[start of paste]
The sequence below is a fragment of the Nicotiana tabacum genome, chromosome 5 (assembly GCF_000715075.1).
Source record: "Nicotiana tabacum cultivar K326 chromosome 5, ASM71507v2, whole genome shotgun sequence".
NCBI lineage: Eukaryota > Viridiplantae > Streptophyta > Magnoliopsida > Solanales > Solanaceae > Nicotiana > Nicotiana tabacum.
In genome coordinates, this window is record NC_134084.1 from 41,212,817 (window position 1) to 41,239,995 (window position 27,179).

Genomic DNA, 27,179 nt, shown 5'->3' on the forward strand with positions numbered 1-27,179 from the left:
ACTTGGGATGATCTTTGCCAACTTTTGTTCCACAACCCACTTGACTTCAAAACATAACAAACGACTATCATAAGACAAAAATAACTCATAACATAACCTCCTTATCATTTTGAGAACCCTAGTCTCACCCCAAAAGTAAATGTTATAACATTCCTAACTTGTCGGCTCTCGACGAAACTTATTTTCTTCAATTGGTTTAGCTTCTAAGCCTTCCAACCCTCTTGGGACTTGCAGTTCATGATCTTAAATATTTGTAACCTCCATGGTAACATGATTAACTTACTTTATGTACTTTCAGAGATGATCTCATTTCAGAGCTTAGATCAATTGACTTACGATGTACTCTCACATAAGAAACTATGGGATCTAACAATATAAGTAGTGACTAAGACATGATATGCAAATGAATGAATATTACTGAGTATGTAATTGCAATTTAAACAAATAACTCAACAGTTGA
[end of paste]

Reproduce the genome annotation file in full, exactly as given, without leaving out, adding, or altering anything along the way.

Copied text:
The sequence below is a fragment of the Nicotiana tabacum genome, chromosome 5 (assembly GCF_000715075.1).
Source record: "Nicotiana tabacum cultivar K326 chromosome 5, ASM71507v2, whole genome shotgun sequence".
NCBI lineage: Eukaryota > Viridiplantae > Streptophyta > Magnoliopsida > Solanales > Solanaceae > Nicotiana > Nicotiana tabacum.
In genome coordinates, this window is record NC_134084.1 from 41,212,817 (window position 1) to 41,239,995 (window position 27,179).

Genomic DNA, 27,179 nt, shown 5'->3' on the forward strand with positions numbered 1-27,179 from the left:
ACTTGGGATGATCTTTGCCAACTTTTGTTCCACAACCCACTTGACTTCAAAACATAACAAACGACTATCATAAGACAAAAATAACTCATAACATAACCTCCTTATCATTTTGAGAACCCTAGTCTCACCCCAAAAGTAAATGTTATAACATTCCTAACTTGTCGGCTCTCGACGAAACTTATTTTCTTCAATTGGTTTAGCTTCTAAGCCTTCCAACCCTCTTGGGACTTGCAGTTCATGATCTTAAATATTTGTAACCTCCATGGTAACATGATTAACTTACTTTATGTACTTTCAGAGATGATCTCATTTCAGAGCTTAGATCAATTGACTTACGATGTACTCTCACATAAGAAACTATGGGATCTAACAATATAAGTAGTGACTAAGACATGATATGCAAATGAATGAATATTACTGAGTATGTAATTGCAATTTAAACAAATAACTCAACAGTTGA